Il turco in Italia premiered at La Scala in 1814 when Gioachino Rossini was just 22. Librettist Felice Romani appreciated the composer’s love of pastiche and parody, and his comedy gave the young composer ample chance to mock long-standing traditions. Jan Philipp Gloger’s spicy production here at Zurich Opera gives it an additional twist, resetting the clock from the Ottoman Empire to the Modern age.

Julie Fuchs (Fiorilla) and Pietro Spagnoli (Prosdocimo) © Hans Jörg Michel
Julie Fuchs (Fiorilla) and Pietro Spagnoli (Prosdocimo)
© Hans Jörg Michel

The plot in a nutshell: an insatiable flirt, Fiorilla is bored by her older husband Don Geronio. “I need variety in love,” she admits shortly before falling for the dashing Turk, Selim – much to the chagrin of her current lover, Narciso. The “poet” Prosdocimo watches their antics keenly, looking to make their personal shortcomings into a video project. Cast out by a furious Geronio at first, Fiorilla proves she regrets her behaviour – and is forgiven by her husband. At just about the same time, Selim returns to Zaida, the young Turkish woman who followed him to Italy on the promise of a future together.

Renato Girolami (Don Geronio) and Nahuel Di Pierro (Selim) © Hans Jörg Michel
Renato Girolami (Don Geronio) and Nahuel Di Pierro (Selim)
© Hans Jörg Michel

It was brilliant of set designer Ben Baur to transpose the setting from the original Neapolitan gypsy camp to the ground floor of a semi-modern block of middle-class flats in an Italian port city. The building on a rotating stage – complete with house number, bike rack and assemblage of personal belongings – houses the principals in separate, ground floor flats, making it easy for each one to be involved in the others’ business. Fiorilla and Geronio have modest amenities; the artist Prosdocimo has museum-sized exhibition posters and a huge monitor for CAD; the newcomer Selim, among his storage and moving boxes, has outfitted his bachelor pad with a huge Turkish hookah and tasselled silk sofa cover. Some of the stage action actually transpires in the washroom, over the buildings’ common washing machine. Yet the stage turning so fast and frequently to reveal the different flats was often even more dizzying than the action in the scenes themselves. So much movement, sometimes almost slapstick and without real reason, was somewhat exhausting.

Jan Philipp Gloger new production is not without its anomalies: In Act 1, for example, there are suggestions that a young child shares the household with Geronio and his wife, Fiorilla. She resents having to pick up building blocks, and a baby appears in the large family photo on the wall. The “child”, however, never appears. A few other untied ends also demand suspension of disbelief: the frustrated Fiorilla and her attractive neighbour cut to the quick of their affair at warp speed, and the Turks and the Italians intermingle with great ease. Granted, quirks often make the great appeal of someone else’s’ story, but that, the two reunited couples ultimately live as closest neighbours in a block of flats was also beyond the power of imagination.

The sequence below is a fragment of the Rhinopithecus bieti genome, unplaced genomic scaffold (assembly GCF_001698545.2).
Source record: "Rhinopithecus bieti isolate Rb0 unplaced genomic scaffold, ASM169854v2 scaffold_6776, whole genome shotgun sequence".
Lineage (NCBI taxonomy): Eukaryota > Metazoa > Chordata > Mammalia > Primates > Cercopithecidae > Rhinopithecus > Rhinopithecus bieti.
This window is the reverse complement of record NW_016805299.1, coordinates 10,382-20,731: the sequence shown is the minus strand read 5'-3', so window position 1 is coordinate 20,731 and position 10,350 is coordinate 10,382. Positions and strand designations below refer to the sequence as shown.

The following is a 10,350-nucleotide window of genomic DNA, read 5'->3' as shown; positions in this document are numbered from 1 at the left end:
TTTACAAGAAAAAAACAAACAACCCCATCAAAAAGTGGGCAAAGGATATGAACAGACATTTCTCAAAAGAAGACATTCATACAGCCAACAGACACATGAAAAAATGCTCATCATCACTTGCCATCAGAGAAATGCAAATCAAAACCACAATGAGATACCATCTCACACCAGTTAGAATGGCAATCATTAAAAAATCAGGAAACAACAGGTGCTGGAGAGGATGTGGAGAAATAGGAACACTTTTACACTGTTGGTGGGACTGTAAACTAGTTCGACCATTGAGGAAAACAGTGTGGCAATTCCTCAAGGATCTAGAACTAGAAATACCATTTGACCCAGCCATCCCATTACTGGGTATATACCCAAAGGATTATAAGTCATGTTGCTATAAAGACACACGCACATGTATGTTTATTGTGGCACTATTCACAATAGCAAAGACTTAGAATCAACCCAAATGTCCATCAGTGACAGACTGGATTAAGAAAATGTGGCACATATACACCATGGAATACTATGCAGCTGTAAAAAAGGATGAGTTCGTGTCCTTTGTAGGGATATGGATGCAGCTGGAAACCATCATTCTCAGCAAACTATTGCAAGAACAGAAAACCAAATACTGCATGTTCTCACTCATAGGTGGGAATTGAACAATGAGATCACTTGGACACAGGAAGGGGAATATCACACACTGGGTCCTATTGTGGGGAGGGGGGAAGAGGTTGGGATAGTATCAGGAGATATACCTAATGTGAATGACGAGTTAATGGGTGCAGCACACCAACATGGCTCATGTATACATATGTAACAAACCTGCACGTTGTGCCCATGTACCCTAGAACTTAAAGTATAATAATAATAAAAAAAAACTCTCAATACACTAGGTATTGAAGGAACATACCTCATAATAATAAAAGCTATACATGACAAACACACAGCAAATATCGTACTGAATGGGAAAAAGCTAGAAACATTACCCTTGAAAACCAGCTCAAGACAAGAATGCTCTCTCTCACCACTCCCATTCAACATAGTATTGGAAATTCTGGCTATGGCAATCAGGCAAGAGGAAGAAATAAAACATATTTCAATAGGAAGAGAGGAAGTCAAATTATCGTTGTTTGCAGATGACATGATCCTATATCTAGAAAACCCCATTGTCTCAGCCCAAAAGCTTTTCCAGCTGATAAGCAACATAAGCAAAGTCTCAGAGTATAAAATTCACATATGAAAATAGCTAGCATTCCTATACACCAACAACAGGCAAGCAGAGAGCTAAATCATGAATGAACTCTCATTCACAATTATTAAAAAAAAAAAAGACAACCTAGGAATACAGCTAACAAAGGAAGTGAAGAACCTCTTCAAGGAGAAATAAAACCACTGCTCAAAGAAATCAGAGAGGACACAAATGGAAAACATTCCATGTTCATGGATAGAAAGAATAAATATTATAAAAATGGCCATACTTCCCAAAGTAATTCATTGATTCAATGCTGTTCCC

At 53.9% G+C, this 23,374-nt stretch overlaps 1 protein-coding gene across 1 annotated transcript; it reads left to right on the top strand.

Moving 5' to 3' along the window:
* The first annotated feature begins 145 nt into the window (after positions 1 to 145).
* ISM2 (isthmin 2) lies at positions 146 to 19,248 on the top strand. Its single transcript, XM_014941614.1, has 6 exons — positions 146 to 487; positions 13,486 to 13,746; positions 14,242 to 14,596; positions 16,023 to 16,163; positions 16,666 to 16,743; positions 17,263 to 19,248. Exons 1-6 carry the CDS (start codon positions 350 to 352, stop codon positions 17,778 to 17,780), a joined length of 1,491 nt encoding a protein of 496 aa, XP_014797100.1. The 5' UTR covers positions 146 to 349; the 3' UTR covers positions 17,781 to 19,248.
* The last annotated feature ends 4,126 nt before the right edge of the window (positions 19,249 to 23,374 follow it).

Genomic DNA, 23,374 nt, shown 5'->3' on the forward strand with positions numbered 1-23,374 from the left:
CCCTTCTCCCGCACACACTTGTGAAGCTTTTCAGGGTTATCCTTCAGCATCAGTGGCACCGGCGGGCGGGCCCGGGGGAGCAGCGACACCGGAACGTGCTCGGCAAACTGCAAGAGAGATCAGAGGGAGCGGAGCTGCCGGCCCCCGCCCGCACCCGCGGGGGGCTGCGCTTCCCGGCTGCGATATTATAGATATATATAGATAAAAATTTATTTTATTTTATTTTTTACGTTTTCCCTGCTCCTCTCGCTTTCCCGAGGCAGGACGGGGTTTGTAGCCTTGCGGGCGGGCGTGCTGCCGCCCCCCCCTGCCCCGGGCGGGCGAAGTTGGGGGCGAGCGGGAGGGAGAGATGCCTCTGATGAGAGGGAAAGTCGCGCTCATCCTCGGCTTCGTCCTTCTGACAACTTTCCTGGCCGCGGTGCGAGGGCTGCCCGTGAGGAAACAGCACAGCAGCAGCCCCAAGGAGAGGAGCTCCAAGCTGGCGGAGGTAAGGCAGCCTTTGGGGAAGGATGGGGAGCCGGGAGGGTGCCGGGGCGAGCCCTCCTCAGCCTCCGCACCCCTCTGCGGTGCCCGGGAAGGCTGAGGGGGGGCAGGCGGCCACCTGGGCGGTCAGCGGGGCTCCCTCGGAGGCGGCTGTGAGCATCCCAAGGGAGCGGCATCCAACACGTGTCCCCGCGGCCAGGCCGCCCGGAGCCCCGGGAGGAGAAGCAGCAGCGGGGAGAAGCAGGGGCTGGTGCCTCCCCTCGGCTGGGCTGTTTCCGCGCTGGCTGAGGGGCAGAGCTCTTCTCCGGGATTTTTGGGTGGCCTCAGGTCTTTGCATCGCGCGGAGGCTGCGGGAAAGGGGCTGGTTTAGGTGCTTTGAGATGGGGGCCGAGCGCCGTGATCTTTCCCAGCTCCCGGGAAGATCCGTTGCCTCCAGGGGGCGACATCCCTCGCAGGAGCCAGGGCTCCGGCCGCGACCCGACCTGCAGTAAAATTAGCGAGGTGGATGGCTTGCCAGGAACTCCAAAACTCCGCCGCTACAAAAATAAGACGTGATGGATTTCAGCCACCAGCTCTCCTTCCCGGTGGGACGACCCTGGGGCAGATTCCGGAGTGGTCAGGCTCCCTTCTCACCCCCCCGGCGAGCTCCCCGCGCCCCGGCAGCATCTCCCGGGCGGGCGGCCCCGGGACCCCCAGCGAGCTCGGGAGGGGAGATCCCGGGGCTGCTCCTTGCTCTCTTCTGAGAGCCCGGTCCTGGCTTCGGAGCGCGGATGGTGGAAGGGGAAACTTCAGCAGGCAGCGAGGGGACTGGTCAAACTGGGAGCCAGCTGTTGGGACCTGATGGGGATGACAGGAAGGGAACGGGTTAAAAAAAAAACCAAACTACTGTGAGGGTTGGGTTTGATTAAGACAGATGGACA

Renato Girolami (Don Geronio), Julie Fuchs (Fiorilla) and Edgardo Rocha (Don Narciso) © Hans Jörg Michel
Renato Girolami (Don Geronio), Julie Fuchs (Fiorilla) and Edgardo Rocha (Don Narciso)
© Hans Jörg Michel

The seven principals hail from six different nations – two being Italian, the others from France, Argentina, Uruguay, Mexico and Canada – and nicely underscored the multi-cultural mix we saw on stage. As the incorrigible Fiorilla, Julie Fuchs gave as fine an acting performance as she did a vocal one. Devious and self-serving as her character was, you couldn’t help but love her feisty conviction. Fuchs sustained a degree of sheer brilliance despite huge demands on her voice, and deserves every accolade in her role debut. As her dashing Turkish lover Selim, Nahuel Di Pierro was consistently the strongest of the male singers. His “fight scene” with Fiorilla’s duped husband Geronio, sung by the seasoned baritone, Renato Girolami, was one of the hilarious highlights of the opera; of his rival, each man sings, “I bet there’s no one more stupid on Earth”.

Pietro Spagnoli sang a convincing Prosdocimo, the “poet” cast here as a professional video buff. He forever hopes to capitalise on the sorrier side of the human condition. As such, the role itself was an intrusive one, but his resonant tenor was never less than inviting. Edgardo Rocha sang Fiorilla’s poor outcast lover, Narciso. He had trouble in the higher range at the start, and lacked a degree of modulation, but took better command in Act 2. Rebeca Olvera and Nathan Haller commendably sang the forlorn Zaida and Albazar, respectively. Her manhandling a hookah pipe as a weapon and his erotically-charged pining over the loss of his love were among clever additions to the drama.

Rebeca Olvera (Zaida) and Nahuel Di Pierro (Selim) © Hans Jörg Michel
Rebeca Olvera (Zaida) and Nahuel Di Pierro (Selim)
© Hans Jörg Michel

Powerhouse conductor Enrique Mazzola coaxed and drew, fostered and subdued, while at the curtain call, was still fit as a fiddle and as jolly. Under his baton, the orchestra delivered a tightly-woven, colour-injected, precisely-defined score. A poignant solo oboe reflected the melancholy of any love-triangle, and Anna Hauner’s continuo fortepiano gave the drama a scintillating undercurrent. Finally, under Ernst Raffelsberger’s seasoned direction, the house choir gave a polished, if busy, performance as both the local Italian and Turk contingents.

****1